By the time he conceived the Waterworks, Kuijer had developed a personal three-dimensional language based on the so-called “new tradition” of sculpture – the reinvention of the discipline that began in the late 1920s, when Pablo Picasso and Julí González collaborated on making open, linear constructions out of iron and steel, and was expanded upon by such innovators as David Smith and Anthony Caro. Kuijer connects directly with this lineage, having participated in several workshops with Caro, when he was a young sculptor. Kuijer’s Waterworks are at once part of this continuum and defy it.

“Caro asked me to come work for him,” Kuijer recalls. (Caro usually had several hand-picked, recent graduates as assistants, just as he himself worked for Henry Moore.) “But I didn’t want to become absorbed into that steel language and I declined.” At the time, Kuijer was constructing his sculptures out of independent parts, including found objects, which placed him squarely in Caro’s and Smith’s territory, but he was combining elements made of different materials – steel, chunks of concrete, wood, wire baskets, grilles, and more – and assembling them not by welding but by accepting gravity as a construction device. He stacked things, leaned them against each other, cantilevered and interlocked them, forcing a multivalent set of unrelated objects to assume an engaging, apparently stable new configuration and making these seemingly random components take on new meanings because of their new context and placement. Immediately before beginning the Waterworks, he often cast many of his sculptures’ components from a wide range of “containers,” from domestic kitchen items to things discovered by chance.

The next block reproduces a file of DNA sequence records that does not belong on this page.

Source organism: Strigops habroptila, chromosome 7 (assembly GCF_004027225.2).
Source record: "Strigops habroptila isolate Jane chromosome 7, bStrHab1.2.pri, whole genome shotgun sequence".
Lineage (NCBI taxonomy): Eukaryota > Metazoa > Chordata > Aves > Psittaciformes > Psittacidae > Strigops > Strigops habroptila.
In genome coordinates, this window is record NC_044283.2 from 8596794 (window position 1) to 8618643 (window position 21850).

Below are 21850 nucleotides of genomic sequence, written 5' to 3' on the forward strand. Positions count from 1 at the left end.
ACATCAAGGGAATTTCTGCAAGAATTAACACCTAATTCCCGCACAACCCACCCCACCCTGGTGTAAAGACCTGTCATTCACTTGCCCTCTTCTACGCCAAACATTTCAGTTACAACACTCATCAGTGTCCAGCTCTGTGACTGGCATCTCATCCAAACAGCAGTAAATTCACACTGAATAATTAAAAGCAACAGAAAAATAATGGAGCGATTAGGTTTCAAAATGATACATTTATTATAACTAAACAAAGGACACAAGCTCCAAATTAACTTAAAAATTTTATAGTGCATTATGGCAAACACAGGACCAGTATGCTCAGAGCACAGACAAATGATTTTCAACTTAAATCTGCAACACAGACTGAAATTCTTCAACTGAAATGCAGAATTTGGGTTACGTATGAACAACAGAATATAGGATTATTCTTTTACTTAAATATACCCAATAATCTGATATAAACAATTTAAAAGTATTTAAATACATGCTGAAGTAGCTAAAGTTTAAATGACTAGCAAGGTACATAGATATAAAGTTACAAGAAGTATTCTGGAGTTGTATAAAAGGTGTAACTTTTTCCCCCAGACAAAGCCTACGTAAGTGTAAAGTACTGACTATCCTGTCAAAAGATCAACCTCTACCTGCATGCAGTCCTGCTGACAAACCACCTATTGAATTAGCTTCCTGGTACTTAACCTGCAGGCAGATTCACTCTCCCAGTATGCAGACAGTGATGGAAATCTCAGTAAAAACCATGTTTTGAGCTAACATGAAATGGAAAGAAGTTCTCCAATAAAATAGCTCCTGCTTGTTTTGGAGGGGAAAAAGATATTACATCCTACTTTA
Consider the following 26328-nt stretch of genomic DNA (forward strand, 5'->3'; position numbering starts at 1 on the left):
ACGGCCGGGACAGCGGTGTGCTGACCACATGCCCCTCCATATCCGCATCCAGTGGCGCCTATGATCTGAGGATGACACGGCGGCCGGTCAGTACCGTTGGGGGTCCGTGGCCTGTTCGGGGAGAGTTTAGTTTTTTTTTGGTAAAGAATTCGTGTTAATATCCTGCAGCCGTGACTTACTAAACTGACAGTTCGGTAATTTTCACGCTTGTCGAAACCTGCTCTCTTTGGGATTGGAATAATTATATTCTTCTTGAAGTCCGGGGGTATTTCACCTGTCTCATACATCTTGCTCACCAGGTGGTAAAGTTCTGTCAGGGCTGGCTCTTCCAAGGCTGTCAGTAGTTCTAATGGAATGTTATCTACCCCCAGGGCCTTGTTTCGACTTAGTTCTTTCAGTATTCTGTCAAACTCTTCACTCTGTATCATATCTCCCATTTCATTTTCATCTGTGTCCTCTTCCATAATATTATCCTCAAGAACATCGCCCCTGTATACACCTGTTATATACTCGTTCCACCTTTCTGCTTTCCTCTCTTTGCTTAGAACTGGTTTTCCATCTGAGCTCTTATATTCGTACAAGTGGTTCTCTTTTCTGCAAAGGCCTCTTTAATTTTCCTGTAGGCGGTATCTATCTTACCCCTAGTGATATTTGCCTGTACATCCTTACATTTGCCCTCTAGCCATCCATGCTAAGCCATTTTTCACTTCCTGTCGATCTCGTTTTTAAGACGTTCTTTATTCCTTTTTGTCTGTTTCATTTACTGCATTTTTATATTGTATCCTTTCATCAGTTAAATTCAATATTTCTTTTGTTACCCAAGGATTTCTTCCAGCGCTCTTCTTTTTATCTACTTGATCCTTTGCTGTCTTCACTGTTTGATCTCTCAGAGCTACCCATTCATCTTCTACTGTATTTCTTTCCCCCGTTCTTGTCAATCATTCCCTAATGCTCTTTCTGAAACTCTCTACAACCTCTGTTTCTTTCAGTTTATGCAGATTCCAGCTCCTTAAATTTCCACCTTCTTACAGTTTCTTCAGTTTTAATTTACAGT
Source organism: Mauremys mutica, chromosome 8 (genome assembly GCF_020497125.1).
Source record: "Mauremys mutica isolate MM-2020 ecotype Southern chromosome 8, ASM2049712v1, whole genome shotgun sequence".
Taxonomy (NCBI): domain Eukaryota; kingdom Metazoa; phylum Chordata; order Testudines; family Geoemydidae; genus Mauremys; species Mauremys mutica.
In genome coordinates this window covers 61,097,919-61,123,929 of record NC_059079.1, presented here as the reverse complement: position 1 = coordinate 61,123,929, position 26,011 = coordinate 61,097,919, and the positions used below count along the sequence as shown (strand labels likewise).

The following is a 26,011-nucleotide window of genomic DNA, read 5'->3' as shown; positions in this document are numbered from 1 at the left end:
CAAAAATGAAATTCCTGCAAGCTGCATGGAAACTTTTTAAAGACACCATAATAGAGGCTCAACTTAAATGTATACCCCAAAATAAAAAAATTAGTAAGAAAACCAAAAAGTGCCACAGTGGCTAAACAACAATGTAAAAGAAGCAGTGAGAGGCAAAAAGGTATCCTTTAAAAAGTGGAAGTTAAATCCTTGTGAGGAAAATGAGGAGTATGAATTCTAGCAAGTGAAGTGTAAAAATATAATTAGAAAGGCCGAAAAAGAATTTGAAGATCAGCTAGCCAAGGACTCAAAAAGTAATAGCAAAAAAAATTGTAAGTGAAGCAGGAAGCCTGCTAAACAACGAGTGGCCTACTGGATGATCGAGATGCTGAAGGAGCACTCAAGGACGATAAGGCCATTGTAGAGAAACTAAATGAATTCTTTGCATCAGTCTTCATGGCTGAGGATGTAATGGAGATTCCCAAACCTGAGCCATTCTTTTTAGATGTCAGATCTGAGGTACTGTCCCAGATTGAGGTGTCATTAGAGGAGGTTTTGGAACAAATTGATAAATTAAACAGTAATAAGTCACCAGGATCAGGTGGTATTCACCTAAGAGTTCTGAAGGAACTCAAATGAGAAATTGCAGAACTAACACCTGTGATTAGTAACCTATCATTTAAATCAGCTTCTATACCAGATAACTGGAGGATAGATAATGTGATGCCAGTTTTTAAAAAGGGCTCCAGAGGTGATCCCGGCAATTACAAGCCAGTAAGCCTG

The Waterworks literally expand ideas about contrast and connections that have long preoccupied Kuijer into the scale and economy of public sculpture, adopting new construction techniques and a new material palette. Even though the Waterworks are cast as single structures – or in a minimum number of parts, later joined invisibly – they, in fact, have been assembled as freely from disparate, often found elements as his first mature works, and with the same sense of spontaneity and openness. Kuijer shaped some of the components of the Waterworks and based others on an improbable variety of found (or even scavenged) objects, used as molds for the unnamable forms cast in concrete. “I’m really recycling,” Kuijer quips. It’s usually impossible to identify the origins of the component forms, in part because their recognizable shapes are often altered past recognition, inverted and reversed by the casting process, which turns negative space into positive volume. And since Kuijer often alters the objects he uses as molds by slicing and otherwise manipulating them, the identity of the generating forms is further obscured. Because the found objects are all things made for human use, a memory of human proportions or of the familiar structures of our daily experience, survives, perhaps subliminally subverting the industrial character of the site. In the same way, a subliminal memory of the relationship of the sculpture’s material and the process of its making may survive, as well, since, as Kuijer has noted, all the materials from which the sculptures are constructed, from concrete to wood, are present in the environment and come from nearby factories. Additional clues are left in the form of textures, seams, and ribs of the original elements, reproduced in the responsive, fine-grained concrete as lines, striations, patterns, and surface variations. “The material of the forms gives the original objects different skins,” Kuijer says. “The concrete is very fine, so it takes on every trace.” Yet rather than helping us to identify the previous identities of the forms from which they were cast, such traces simply function as “drawing,” revealing themselves only from a close view, shifting the scale of the monumental sculptures from the public to the private realm and adding a degree of intimacy. (In one sculpture, the emblems of the cities of Amsterdam, Utrecht, and Basel have been made part of the surface, in terrazzo, a subtle allusion to the canal route, translated into a kind of “wallpaper.”) Many of Kuijer’s “found molds” were selected, for this project because of their connection to water – everything from a child’s plastic wading pool to industrial tanks, a surfboard, a domestic bucket, and more; he has repurposed, as well, discarded formwork once used into heavy construction. Kuijer has often used such referential objects as starting points in his work, especially in his public projects, providing a kind of subtext for careful observers. “It gives some kind of anchor for abstraction,” he says. “I like the connection. I can still tell my own story and give viewers who don’t understand abstraction a sense of connectedness without being too literary.”